Antifreeze for ice-free car windows, inspired by nature
Ilja Voets (Eindhoven University of Technology) in collaboration with Peter Blokpoel (Kemetyl)
It happens every winter – road users have to scrape ice off their car windows since reduced visibility may lead to serious accidents and hefty fines. Windscreen wiper fluid containing antifreeze is very effective but, in its current composition, also includes highly flammable components that are produced from a valuable food source. Inspired by antifreeze proteins from polar fish and bacteria, new building blocks will be developed in this project to make car windows ice-free without harmful consequences for humans or the environment.

New switches to turn on medicine production in soil bacteria
Gilles van Wezel (Leiden University) in collaboration with Menzo Havinga (Batavia Biosciences)
Global demand for medicines is expected to explode over the next few decades. This demands both new medicines and new biotechnological solutions to make the production of medicines from cell lines more efficient. This project will focus on innovative methods for screening filamentous microorganisms for new bioactive natural products that affect the growth of mammalian cell lines. Here, we distinguish between molecules that improve the growth of production cells and those that inhibit the growth of cancer cells. This delivers new insights and new technologies for improved screening, as well as new compounds that may help us to develop medicines and to produce them more efficiently.

FerroPhosMoss: new adsorbents for circular use of phosphate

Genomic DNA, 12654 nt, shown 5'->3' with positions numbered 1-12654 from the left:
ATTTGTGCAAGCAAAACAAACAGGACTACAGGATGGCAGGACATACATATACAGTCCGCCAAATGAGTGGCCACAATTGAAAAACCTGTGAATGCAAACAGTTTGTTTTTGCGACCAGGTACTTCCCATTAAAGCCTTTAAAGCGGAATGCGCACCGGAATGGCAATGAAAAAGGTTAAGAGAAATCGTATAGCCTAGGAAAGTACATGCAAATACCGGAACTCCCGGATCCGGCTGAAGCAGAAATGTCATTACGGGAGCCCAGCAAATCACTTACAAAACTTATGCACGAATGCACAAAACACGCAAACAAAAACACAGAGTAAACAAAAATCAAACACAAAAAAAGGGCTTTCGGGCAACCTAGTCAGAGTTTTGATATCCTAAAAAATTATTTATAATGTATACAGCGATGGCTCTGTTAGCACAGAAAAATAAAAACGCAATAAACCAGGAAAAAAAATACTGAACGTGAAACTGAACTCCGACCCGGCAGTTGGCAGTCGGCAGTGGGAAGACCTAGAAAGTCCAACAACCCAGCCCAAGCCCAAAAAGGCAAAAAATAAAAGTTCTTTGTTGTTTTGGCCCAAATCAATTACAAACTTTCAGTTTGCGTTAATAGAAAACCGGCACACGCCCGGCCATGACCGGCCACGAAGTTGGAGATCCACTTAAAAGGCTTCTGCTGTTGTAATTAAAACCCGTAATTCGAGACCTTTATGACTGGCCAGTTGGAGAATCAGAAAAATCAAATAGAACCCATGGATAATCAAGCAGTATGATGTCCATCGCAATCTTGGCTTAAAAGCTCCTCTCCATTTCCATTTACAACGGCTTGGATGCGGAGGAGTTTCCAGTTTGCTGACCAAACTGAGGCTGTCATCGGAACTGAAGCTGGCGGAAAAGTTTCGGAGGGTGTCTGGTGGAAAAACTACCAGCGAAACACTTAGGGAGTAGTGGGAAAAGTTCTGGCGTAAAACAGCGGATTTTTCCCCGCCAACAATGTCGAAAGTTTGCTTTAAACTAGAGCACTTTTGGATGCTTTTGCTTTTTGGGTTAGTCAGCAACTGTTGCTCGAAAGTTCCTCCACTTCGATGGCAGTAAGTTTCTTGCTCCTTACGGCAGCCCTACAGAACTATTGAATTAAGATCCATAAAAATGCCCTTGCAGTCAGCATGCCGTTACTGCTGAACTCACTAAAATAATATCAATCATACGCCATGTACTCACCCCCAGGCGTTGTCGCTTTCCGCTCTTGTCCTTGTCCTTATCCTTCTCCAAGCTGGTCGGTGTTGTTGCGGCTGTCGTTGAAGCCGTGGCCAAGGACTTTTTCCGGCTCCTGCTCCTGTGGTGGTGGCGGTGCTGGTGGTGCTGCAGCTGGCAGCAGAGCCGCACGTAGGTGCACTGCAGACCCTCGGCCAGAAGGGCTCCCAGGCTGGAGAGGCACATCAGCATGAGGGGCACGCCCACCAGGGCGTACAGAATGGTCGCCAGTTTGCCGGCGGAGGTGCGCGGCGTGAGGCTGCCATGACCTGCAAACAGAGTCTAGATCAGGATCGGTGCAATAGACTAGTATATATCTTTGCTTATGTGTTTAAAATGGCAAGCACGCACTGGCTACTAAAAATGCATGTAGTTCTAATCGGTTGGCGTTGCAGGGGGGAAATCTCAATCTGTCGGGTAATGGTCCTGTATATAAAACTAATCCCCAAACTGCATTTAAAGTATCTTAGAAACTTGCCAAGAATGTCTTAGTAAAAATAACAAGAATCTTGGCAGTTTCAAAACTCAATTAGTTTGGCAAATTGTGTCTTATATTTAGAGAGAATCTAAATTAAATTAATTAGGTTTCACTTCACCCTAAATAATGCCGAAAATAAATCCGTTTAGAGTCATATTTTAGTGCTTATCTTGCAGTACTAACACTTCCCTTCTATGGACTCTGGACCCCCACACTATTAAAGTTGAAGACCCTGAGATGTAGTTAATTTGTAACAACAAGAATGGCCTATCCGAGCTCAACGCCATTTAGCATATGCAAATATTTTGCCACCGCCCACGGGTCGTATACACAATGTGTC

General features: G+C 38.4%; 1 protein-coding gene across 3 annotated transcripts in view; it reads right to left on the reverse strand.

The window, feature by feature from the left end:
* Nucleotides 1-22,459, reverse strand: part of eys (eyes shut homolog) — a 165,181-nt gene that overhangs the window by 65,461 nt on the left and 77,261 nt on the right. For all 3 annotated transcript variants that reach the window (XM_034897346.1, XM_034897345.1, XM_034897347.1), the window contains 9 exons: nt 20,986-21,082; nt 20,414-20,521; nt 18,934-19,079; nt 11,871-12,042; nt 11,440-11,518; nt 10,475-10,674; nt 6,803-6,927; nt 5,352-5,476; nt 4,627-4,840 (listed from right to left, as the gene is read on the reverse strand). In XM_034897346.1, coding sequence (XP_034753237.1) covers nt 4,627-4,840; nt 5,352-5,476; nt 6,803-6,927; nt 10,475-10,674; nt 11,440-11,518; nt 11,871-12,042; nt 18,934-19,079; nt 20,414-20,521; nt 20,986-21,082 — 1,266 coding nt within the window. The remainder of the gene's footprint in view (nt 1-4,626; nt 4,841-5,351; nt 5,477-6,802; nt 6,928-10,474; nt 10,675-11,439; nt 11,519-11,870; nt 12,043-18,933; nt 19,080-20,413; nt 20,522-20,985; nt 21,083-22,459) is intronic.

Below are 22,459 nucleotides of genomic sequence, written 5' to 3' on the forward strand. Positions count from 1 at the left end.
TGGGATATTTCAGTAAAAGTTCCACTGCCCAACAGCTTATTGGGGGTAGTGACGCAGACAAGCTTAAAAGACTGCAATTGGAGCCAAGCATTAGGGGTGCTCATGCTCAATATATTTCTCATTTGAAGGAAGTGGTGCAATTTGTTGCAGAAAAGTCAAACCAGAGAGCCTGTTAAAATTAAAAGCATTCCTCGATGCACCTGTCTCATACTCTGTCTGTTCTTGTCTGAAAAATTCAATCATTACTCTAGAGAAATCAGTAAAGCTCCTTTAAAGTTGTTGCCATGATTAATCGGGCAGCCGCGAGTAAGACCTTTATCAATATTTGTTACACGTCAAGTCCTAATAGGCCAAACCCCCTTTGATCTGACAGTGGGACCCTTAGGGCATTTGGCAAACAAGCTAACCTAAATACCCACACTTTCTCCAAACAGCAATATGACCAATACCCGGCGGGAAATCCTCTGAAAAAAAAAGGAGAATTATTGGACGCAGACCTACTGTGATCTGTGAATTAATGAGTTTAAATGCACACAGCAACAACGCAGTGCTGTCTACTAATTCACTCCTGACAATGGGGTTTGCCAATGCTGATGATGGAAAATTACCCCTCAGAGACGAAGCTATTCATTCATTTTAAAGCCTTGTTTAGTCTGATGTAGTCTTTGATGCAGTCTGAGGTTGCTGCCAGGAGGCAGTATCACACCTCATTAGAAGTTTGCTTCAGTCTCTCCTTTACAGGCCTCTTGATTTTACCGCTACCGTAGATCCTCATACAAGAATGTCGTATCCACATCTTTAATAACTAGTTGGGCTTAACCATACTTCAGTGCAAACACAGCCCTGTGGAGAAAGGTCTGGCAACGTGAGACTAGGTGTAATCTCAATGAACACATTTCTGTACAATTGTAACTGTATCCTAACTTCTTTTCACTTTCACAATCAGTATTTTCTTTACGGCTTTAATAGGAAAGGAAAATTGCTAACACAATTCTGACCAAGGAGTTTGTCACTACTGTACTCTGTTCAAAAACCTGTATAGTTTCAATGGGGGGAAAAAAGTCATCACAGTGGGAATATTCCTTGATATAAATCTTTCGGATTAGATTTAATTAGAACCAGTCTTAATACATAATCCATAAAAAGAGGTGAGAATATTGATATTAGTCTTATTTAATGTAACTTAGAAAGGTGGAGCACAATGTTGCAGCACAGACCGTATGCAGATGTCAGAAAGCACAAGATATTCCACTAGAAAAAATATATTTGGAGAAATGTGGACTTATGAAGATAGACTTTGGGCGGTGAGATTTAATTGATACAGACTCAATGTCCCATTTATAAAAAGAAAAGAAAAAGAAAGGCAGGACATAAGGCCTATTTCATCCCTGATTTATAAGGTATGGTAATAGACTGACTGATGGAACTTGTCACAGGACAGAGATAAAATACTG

Geert-Jan Witkamp (Delft University of Technology) in collaboration with Leon Korving (Wetsus) and Ronald Koorn (Kemira)
Phosphorus is a nutrient and is essential for our food production. However, phosphorus in the form of phosphate causes problems in the case of hyperfertilisation and when it is discharged into surface water. It is also a problem in industrial water systems, where it stimulates the growth of biological scum, leading to increased maintenance costs and reduced energy efficiency. The current linear use of phosphorus must be converted into circular use. This requires new techniques that not only remove that phosphate, but that also allow it to be easily recovered. Adsorbents based on iron have great potential because they specifically bind phosphate, reducing its concentration to very low levels. The phosphate can subsequently be recovered in a pure form, when the adsorbent is regenerated. In this project, sophisticated Mössbauer spectroscopy will be used to develop iron-based adsorbents that will eliminate existing obstacles to the economic application of these adsorbents.

About LIFT

The Launchpad for Innovative Future Technology (LIFT) is one of the public-private partnership variants funded by the Innovation Fund for Chemistry. LIFT is intended for public-private partnerships comprising at least one company and at least one knowledge institute. Applicants submit a single complete project proposal. However, a LIFT project can be implemented and funded in two phases. In the first phase, the companies’ cash contribution is lower than in the second phase. The total project budget is between €150,000 and €300,000, a quarter of which is paid jointly by the companies and three-quarters by NWO. For more information about the Innovation Fund for Chemistry, see:

Source: NWO